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RIGGS v. UNITED STATES

December 19, 1983

CHARLES RIGGS AND ROSEMARY RIGGS, PETITIONERS,
v.
UNITED STATES OF AMERICA AND RAYMOND J. TABOR, RESPONDENTS.



The opinion of the court was delivered by: Shadur, District Judge.

MEMORANDUM OPINION AND ORDER

Charles and Rosemary Riggs (collectively "Riggs") bring this pro se action to quash three Internal Revenue Service ("IRS") summonses issued August 18 and 19, 1983*fn1 to third parties allegedly in possession of Riggs' records. In response the United States has moved for dismissal under Fed.R.Civ.P. ("Rule") 12(b)(1), contending Riggs' untimely filing deprives this Court of subject matter jurisdiction. For the reasons stated in this memorandum opinion and order, the motion is granted.

Facts

In the course of an IRS investigation of Riggs' 1976-82 income tax liabilities and returns, agent Raymond J. Tabor ("Tabor") served IRS "third-party recordkeeper" summonses on TRW Credit Data, Inc. and Trans Union Credit Information Co. (both on August 18) and Harry B. Madsen (on August 19). Copies of all three summonses were sent to Riggs by certified mail August 19 and received by Riggs August 23.

On September 8 Riggs appeared at this District Court Clerk's Office to file his petition. As with all civil actions, he was required to affix a civil cover sheet (the JS-44A form approved by the Judicial Conference of the United States), which he was given by a deputy clerk. Riggs asked for but was not given help in filling out the cover sheet. Instead of filing his action that day, he came back to file it next day, September 9 — a critical one-day difference, as we shall see.

Third-Party Recordkeeper Summonses

Under 26 U.S.C. § 7602(a)*fn2 the IRS can call on any person in possession of a taxpayer's records to produce those records in aid of a tax investigation. When a summons for that purpose is issued to a "third-party recordkeeper" (defined in Section 7609(a)(3)), the taxpayer must be given notice (1) within 3 days after the summons is served on the third party and (2) at least 23 days before the day specified in the summons for examination of the records (Section 7609(a)(1)). Section 7609(a)(2) specifies the manner of giving notice to the taxpayer:

  Such notice shall be sufficient if, on or before
  such third day, such notice is served in the
  manner provided in section 7603 (relating to
  service of summons)*fn3 upon the person entitled
  to notice, or is mailed by certified or
  registered mail to the last known address of such
  person, or, in the absence of a last known
  address, is left with the person summoned. If
  such notice is mailed, it shall be sufficient if
  mailed to the last known address of the person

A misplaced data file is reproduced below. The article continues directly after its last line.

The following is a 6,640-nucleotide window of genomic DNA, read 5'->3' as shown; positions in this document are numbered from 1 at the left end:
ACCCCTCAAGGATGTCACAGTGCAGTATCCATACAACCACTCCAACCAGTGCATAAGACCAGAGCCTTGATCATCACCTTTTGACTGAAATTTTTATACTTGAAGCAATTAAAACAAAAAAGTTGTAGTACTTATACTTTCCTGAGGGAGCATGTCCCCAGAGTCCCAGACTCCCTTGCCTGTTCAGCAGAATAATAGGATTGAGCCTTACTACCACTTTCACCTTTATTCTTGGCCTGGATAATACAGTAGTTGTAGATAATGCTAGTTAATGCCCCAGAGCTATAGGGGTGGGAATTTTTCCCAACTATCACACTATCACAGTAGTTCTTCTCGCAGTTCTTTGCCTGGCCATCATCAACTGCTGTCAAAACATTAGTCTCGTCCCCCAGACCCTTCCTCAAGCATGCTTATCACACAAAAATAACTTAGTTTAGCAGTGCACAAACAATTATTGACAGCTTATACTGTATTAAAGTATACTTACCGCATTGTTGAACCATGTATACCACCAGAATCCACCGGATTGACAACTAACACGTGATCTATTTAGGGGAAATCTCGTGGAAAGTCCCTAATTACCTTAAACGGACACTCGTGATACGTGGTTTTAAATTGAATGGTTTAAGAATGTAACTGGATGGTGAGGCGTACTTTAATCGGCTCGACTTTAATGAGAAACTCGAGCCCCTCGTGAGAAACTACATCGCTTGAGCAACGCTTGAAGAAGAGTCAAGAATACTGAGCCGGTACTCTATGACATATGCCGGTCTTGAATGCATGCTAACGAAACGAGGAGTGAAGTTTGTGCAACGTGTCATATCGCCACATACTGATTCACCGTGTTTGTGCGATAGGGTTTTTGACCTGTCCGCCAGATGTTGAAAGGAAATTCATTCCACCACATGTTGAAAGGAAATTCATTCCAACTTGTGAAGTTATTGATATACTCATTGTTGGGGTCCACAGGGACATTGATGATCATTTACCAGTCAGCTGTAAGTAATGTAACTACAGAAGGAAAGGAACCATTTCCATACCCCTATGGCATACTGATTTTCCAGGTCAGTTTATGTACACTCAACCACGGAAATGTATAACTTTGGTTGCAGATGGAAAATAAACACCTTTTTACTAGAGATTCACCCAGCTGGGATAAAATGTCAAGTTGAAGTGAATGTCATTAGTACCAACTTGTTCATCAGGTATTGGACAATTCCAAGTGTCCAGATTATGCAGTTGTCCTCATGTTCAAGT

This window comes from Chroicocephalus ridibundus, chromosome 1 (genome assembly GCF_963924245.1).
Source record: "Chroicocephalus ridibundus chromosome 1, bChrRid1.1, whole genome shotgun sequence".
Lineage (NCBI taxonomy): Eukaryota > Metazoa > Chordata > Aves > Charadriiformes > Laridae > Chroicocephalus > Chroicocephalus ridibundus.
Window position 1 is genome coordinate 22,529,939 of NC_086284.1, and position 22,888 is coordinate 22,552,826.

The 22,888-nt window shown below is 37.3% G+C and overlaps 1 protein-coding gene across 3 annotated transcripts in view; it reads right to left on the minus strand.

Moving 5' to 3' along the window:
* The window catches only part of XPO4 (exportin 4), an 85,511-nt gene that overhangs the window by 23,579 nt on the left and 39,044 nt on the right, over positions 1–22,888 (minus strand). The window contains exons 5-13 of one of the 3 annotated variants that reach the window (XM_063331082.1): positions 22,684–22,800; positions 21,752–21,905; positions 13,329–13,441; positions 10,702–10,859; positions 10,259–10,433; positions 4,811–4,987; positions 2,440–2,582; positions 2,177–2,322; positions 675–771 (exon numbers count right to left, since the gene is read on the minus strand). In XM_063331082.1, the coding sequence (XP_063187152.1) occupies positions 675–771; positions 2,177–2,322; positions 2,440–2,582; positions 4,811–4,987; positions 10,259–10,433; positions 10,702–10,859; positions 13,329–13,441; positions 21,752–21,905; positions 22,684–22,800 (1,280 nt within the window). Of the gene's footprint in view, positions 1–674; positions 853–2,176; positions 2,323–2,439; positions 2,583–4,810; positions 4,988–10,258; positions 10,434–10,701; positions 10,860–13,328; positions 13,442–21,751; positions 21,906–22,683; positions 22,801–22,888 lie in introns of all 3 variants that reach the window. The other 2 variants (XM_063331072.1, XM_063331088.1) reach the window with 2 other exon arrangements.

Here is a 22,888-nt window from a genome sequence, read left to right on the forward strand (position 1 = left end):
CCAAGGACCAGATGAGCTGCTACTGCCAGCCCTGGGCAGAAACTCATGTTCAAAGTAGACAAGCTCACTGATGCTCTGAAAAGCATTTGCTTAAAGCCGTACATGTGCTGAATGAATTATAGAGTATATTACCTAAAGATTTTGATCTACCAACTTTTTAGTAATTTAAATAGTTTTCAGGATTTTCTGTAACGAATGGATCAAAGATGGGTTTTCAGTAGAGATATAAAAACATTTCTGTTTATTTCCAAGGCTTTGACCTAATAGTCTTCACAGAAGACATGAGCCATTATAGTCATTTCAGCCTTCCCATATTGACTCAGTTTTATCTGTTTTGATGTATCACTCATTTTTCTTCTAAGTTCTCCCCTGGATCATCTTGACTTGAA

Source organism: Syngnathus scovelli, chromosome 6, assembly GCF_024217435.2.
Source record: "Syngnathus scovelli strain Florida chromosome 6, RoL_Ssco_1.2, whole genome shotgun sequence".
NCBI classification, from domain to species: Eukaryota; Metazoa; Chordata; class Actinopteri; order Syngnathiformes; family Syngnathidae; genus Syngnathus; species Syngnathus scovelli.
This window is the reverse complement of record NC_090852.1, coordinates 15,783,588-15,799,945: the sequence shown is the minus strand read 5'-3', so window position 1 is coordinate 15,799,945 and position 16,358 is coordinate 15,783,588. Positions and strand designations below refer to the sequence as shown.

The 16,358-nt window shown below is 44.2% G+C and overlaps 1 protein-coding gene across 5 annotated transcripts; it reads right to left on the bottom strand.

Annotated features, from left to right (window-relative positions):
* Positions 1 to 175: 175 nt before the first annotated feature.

entitled to notice or, in the case of notice to
  the Secretary under section 6903 of the existence
  of a fiduciary relationship, to the last known
  address of the fiduciary of such person, even if
  such person or fiduciary is then deceased, under
  a legal disability, or no longer in existence.

In turn Section 7609(b)(2)(A) authorizes the taxpayer to sue to quash the summons:

  Notwithstanding any other law or rule of law, any
  person who is entitled to notice of a summons
  under subsection (a) shall have the right to
  begin a proceeding to quash such summons not
  later than the 20th day after the day such notice
  is given in the manner provided in subsection
  [7609](a)(2). In any such proceeding, the
  Secretary may seek to compel compliance with the
  summons.

This new procedure*fn4 was intended to shift the procedural burden to the taxpayer in third-party summons situations (under former law the taxpayer had the right to prevent the recordkeeper's compliance with a summons by a simple letter, thus forcing the IRS to institute summons enforcement proceedings against the resisting recordkeeper*fn5). Congress' stated purpose for the procedural shift was to eliminate delay in summons compliance, without adversely affecting the taxpayer's rights. S.Rep. No. 494, 97th Cong., 2d Sess. 282, reprinted in 1982 U.S.Code Cong. & Ad.News 781, 1028. No change in the substantive law of summons enforcement was intended. Godwin v. United States, 564 F. Supp. 1209, 1211-12 (D.Del. 1983); Moutevelis v. United States, 561 F. Supp. 1211, 1214 (M.D.Pa. 1983).

Motion To Dismiss

Two questions are posed by the United States' motion to dismiss:

    1. Does the Section 7609(b)(2)(A) 20-day period
  start to run when the notice is mailed or when
  ...

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